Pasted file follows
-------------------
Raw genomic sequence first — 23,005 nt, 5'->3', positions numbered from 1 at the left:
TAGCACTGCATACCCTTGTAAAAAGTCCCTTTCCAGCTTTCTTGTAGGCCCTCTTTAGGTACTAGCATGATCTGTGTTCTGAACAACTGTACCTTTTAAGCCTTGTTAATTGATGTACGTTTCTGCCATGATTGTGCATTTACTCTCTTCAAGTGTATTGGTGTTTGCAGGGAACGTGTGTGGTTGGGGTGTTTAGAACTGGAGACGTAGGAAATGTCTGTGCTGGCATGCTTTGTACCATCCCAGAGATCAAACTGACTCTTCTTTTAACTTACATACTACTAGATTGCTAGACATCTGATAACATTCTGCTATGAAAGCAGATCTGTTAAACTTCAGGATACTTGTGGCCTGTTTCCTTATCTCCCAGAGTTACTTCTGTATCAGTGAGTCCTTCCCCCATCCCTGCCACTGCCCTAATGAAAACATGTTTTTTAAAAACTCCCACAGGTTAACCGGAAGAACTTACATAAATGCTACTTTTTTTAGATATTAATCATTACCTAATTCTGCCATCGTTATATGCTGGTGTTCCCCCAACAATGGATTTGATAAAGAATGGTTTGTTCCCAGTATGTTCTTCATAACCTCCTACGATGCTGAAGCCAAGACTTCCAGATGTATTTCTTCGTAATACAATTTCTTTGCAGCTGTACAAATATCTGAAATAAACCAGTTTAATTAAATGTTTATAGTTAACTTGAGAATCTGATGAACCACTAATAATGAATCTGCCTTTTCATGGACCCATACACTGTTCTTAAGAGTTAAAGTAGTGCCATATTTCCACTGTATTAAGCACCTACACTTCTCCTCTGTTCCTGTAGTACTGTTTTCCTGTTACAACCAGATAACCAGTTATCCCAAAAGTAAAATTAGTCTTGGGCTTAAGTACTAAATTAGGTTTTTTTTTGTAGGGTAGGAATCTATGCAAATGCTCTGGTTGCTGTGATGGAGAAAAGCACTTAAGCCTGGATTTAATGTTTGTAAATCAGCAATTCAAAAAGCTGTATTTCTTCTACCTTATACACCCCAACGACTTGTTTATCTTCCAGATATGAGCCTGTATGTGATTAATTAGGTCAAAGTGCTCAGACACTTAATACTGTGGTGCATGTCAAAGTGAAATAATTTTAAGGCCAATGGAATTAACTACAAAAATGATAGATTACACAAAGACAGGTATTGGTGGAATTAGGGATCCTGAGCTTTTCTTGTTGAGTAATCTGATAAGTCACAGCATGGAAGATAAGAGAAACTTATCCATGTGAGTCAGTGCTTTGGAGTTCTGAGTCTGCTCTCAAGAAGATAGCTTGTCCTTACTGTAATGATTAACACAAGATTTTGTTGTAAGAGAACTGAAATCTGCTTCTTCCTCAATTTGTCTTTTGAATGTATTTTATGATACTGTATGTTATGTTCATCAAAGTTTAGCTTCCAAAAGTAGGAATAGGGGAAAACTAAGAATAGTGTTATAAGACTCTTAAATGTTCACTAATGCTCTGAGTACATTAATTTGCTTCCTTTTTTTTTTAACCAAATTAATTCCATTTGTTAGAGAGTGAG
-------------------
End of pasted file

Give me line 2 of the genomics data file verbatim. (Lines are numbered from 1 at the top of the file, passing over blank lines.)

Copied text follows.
TAGCACTGCATACCCTTGTAAAAAGTCCCTTTCCAGCTTTCTTGTAGGCCCTCTTTAGGTACTAGCATGATCTGTGTTCTGAACAACTGTACCTTTTAAGCCTTGTTAATTGATGTACGTTTCTGCCATGATTGTGCATTTACTCTCTTCAAGTGTATTGGTGTTTGCAGGGAACGTGTGTGGTTGGGGTGTTTAGAACTGGAGACGTAGGAAATGTCTGTGCTGGCATGCTTTGTACCATCCCAGAGATCAAACTGACTCTTCTTTTAACTTACATACTACTAGATTGCTAGACATCTGATAACATTCTGCTATGAAAGCAGATCTGTTAAACTTCAGGATACTTGTGGCCTGTTTCCTTATCTCCCAGAGTTACTTCTGTATCAGTGAGTCCTTCCCCCATCCCTGCCACTGCCCTAATGAAAACATGTTTTTTAAAAACTCCCACAGGTTAACCGGAAGAACTTACATAAATGCTACTTTTTTTAGATATTAATCATTACCTAATTCTGCCATCGTTATATGCTGGTGTTCCCCCAACAATGGATTTGATAAAGAATGGTTTGTTCCCAGTATGTTCTTCATAACCTCCTACGATGCTGAAGCCAAGACTTCCAGATGTATTTCTTCGTAATACAATTTCTTTGCAGCTGTACAAATATCTGAAATAAACCAGTTTAATTAAATGTTTATAGTTAACTTGAGAATCTGATGAACCACTAATAATGAATCTGCCTTTTCATGGACCCATACACTGTTCTTAAGAGTTAAAGTAGTGCCATATTTCCACTGTATTAAGCACCTACACTTCTCCTCTGTTCCTGTAGTACTGTTTTCCTGTTACAACCAGATAACCAGTTATCCCAAAAGTAAAATTAGTCTTGGGCTTAAGTACTAAATTAGGTTTTTTTTTGTAGGGTAGGAATCTATGCAAATGCTCTGGTTGCTGTGATGGAGAAAAGCACTTAAGCCTGGATTTAATGTTTGTAAATCAGCAATTCAAAAAGCTGTATTTCTTCTACCTTATACACCCCAACGACTTGTTTATCTTCCAGATATGAGCCTGTATGTGATTAATTAGGTCAAAGTGCTCAGACACTTAATACTGTGGTGCATGTCAAAGTGAAATAATTTTAAGGCCAATGGAATTAACTACAAAAATGATAGATTACACAAAGACAGGTATTGGTGGAATTAGGGATCCTGAGCTTTTCTTGTTGAGTAATCTGATAAGTCACAGCATGGAAGATAAGAGAAACTTATCCATGTGAGTCAGTGCTTTGGAGTTCTGAGTCTGCTCTCAAGAAGATAGCTTGTCCTTACTGTAATGATTAACACAAGATTTTGTTGTAAGAGAACTGAAATCTGCTTCTTCCTCAATTTGTCTTTTGAATGTATTTTATGATACTGTATGTTATGTTCATCAAAGTTTAGCTTCCAAAAGTAGGAATAGGGGAAAACTAAGAATAGTGTTATAAGACTCTTAAATGTTCACTAATGCTCTGAGTACATTAATTTGCTTCCTTTTTTTTTTAACCAAATTAATTCCATTTGTTAGAGAGTGAG